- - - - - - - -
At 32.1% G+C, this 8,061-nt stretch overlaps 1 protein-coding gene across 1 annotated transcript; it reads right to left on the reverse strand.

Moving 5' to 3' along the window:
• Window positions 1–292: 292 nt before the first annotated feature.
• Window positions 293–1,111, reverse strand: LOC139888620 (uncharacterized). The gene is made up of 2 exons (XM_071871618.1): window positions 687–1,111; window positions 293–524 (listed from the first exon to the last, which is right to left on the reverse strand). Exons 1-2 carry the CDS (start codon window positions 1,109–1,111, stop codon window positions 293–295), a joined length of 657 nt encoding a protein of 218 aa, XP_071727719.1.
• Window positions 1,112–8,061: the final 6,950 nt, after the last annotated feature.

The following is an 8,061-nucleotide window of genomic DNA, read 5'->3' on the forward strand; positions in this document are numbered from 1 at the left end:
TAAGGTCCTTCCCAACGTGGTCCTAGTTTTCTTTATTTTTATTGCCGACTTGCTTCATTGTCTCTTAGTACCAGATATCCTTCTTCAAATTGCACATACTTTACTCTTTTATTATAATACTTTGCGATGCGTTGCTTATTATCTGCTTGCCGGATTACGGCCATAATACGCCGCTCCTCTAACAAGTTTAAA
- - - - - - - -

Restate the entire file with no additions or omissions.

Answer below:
At 32.1% G+C, this 8,061-nt stretch overlaps 1 protein-coding gene across 1 annotated transcript; it reads right to left on the reverse strand.

Moving 5' to 3' along the window:
• Window positions 1–292: 292 nt before the first annotated feature.
• Window positions 293–1,111, reverse strand: LOC139888620 (uncharacterized). The gene is made up of 2 exons (XM_071871618.1): window positions 687–1,111; window positions 293–524 (listed from the first exon to the last, which is right to left on the reverse strand). Exons 1-2 carry the CDS (start codon window positions 1,109–1,111, stop codon window positions 293–295), a joined length of 657 nt encoding a protein of 218 aa, XP_071727719.1.
• Window positions 1,112–8,061: the final 6,950 nt, after the last annotated feature.

The following is an 8,061-nucleotide window of genomic DNA, read 5'->3' on the forward strand; positions in this document are numbered from 1 at the left end:
TAAGGTCCTTCCCAACGTGGTCCTAGTTTTCTTTATTTTTATTGCCGACTTGCTTCATTGTCTCTTAGTACCAGATATCCTTCTTCAAATTGCACATACTTTACTCTTTTATTATAATACTTTGCGATGCGTTGCTTATTATCTGCTTGCCGGATTACGGCCATAATACGCCGCTCCTCTAACAAGTTTAAA